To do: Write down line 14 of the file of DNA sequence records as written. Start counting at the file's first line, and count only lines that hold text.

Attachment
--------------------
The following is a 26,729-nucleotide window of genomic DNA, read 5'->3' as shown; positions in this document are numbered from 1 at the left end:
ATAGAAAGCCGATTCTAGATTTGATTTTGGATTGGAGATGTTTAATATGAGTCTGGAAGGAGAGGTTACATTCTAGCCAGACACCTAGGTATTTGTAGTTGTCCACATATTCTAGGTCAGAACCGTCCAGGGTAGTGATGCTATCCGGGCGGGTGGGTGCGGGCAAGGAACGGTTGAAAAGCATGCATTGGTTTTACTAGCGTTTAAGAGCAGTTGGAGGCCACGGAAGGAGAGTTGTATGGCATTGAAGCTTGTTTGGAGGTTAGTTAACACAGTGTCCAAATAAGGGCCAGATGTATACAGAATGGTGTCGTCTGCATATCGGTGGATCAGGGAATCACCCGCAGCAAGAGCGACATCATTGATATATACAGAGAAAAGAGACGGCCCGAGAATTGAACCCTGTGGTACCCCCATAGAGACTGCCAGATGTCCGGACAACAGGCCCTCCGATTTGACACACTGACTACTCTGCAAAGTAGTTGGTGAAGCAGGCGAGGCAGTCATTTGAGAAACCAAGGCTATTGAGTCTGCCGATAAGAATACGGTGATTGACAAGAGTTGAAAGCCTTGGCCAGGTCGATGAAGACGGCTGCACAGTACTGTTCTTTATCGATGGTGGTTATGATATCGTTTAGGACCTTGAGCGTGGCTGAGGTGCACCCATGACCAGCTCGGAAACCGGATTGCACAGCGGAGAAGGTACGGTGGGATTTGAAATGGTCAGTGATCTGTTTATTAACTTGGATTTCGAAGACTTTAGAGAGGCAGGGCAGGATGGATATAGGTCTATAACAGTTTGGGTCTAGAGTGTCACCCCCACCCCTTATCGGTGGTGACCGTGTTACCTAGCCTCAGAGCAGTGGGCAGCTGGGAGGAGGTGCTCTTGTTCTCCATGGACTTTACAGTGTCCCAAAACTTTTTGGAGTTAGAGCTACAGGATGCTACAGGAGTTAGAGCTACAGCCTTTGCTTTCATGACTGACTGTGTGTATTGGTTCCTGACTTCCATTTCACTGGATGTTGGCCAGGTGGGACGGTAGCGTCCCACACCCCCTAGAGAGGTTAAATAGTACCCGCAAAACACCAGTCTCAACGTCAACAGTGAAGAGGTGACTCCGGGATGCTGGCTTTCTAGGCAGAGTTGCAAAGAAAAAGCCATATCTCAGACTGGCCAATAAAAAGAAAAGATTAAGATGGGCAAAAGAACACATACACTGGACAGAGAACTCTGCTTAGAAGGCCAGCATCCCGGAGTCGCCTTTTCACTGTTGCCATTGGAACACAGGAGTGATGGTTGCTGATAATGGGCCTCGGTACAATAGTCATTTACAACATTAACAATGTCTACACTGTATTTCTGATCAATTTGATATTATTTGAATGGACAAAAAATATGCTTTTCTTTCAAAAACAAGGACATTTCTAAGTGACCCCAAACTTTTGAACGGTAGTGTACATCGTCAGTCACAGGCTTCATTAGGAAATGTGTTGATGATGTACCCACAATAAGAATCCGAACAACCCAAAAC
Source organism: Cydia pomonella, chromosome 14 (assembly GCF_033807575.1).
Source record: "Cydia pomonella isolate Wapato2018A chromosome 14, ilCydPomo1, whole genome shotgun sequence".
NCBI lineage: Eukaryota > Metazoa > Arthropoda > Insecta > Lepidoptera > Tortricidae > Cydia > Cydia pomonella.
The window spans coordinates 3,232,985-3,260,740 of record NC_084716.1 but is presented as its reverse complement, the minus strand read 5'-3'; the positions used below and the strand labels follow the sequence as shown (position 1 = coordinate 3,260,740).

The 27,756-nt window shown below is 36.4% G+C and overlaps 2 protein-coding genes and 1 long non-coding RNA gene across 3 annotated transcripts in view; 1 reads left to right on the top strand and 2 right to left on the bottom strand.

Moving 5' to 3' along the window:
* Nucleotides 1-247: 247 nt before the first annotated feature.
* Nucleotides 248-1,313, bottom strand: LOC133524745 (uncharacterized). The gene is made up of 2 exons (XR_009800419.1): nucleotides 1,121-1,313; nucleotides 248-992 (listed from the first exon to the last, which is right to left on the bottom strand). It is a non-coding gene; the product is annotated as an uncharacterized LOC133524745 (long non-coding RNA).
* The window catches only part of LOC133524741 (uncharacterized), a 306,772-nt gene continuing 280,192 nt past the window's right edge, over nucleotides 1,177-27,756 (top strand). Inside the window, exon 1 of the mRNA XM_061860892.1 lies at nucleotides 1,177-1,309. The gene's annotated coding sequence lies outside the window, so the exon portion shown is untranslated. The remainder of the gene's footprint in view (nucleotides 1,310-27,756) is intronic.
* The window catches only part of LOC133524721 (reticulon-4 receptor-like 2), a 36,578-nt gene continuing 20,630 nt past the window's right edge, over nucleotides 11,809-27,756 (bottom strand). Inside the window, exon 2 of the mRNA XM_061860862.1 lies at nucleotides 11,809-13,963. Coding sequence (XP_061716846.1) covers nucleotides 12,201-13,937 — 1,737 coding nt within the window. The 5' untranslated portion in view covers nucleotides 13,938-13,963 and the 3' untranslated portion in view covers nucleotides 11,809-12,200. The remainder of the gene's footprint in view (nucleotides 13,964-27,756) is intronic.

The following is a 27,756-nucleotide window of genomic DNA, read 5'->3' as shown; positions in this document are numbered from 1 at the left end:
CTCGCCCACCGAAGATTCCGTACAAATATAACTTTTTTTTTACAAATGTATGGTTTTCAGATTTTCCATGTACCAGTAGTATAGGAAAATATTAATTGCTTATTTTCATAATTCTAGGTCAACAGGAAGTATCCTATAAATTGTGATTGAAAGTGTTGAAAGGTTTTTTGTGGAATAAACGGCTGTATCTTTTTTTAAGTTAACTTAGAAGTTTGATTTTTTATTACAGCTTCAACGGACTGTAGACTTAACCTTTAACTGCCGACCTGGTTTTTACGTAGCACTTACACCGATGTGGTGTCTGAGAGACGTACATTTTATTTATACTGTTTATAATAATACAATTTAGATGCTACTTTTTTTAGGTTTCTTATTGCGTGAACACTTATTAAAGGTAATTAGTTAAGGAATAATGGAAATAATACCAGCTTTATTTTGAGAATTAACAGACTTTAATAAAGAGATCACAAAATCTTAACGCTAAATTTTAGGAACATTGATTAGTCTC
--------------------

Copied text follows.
CTCGCCCACCGAAGATTCCGTACAAATATAACTTTTTTTTTACAAATGTATGGTTTTCAGATTTTCCATGTACCAGTAGTATAGGAAAATATTAATTGCTTATTTTCATAATTCTAGGTCAACAGGAAGTATCCTATAAATTGTGATTGAAAGTGTTGAAAGGTTTTTTGTGGAATAAACGGCTGTATCTTTTTTTAAGTTAACTTAGAAGTTTGATTTTTTATTACAGCTTCAACGGACTGTAGACTTAACCTTTAACTGCCGACCTGGTTTTTACGTAGCACTTACACCGATGTGGTGTCTGAGAGACGTACATTTTATTTATACTGTTTATAATAATACAATTTAGATGCTACTTTTTTTAGGTTTCTTATTGCGTGAACACTTATTAAAGGTAATTAGTTAAGGAATAATGGAAATAATACCAGCTTTATTTTGAGAATTAACAGACTTTAATAAAGAGATCACAAAATCTTAACGCTAAATTTTAGGAACATTGATTAGTCTC